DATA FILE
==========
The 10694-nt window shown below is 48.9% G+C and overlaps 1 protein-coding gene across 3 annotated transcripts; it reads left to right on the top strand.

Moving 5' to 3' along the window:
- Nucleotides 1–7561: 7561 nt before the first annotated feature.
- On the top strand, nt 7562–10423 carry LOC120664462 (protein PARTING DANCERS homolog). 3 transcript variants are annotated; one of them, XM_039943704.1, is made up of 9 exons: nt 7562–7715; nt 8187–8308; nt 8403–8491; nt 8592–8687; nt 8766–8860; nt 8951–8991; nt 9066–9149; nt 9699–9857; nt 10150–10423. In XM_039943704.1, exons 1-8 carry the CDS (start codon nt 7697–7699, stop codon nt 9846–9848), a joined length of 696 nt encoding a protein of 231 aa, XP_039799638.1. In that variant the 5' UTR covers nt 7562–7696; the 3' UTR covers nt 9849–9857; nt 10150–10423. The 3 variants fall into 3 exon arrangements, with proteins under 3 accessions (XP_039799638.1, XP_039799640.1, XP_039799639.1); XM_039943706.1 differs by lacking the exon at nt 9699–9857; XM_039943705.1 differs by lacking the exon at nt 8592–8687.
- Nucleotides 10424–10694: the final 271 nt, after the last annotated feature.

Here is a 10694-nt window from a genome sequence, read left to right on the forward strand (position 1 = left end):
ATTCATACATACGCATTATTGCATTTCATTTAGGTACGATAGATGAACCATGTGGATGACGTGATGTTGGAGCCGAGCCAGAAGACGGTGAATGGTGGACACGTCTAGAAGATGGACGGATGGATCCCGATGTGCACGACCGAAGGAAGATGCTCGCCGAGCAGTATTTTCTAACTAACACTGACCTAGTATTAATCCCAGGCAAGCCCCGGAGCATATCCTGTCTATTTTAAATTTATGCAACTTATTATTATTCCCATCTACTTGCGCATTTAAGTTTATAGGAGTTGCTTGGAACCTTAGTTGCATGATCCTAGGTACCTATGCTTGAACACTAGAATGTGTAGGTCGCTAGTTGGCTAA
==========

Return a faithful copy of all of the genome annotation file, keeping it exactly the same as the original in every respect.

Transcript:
The 10694-nt window shown below is 48.9% G+C and overlaps 1 protein-coding gene across 3 annotated transcripts; it reads left to right on the top strand.

Moving 5' to 3' along the window:
- Nucleotides 1–7561: 7561 nt before the first annotated feature.
- On the top strand, nt 7562–10423 carry LOC120664462 (protein PARTING DANCERS homolog). 3 transcript variants are annotated; one of them, XM_039943704.1, is made up of 9 exons: nt 7562–7715; nt 8187–8308; nt 8403–8491; nt 8592–8687; nt 8766–8860; nt 8951–8991; nt 9066–9149; nt 9699–9857; nt 10150–10423. In XM_039943704.1, exons 1-8 carry the CDS (start codon nt 7697–7699, stop codon nt 9846–9848), a joined length of 696 nt encoding a protein of 231 aa, XP_039799638.1. In that variant the 5' UTR covers nt 7562–7696; the 3' UTR covers nt 9849–9857; nt 10150–10423. The 3 variants fall into 3 exon arrangements, with proteins under 3 accessions (XP_039799638.1, XP_039799640.1, XP_039799639.1); XM_039943706.1 differs by lacking the exon at nt 9699–9857; XM_039943705.1 differs by lacking the exon at nt 8592–8687.
- Nucleotides 10424–10694: the final 271 nt, after the last annotated feature.

Here is a 10694-nt window from a genome sequence, read left to right on the forward strand (position 1 = left end):
ATTCATACATACGCATTATTGCATTTCATTTAGGTACGATAGATGAACCATGTGGATGACGTGATGTTGGAGCCGAGCCAGAAGACGGTGAATGGTGGACACGTCTAGAAGATGGACGGATGGATCCCGATGTGCACGACCGAAGGAAGATGCTCGCCGAGCAGTATTTTCTAACTAACACTGACCTAGTATTAATCCCAGGCAAGCCCCGGAGCATATCCTGTCTATTTTAAATTTATGCAACTTATTATTATTCCCATCTACTTGCGCATTTAAGTTTATAGGAGTTGCTTGGAACCTTAGTTGCATGATCCTAGGTACCTATGCTTGAACACTAGAATGTGTAGGTCGCTAGTTGGCTAA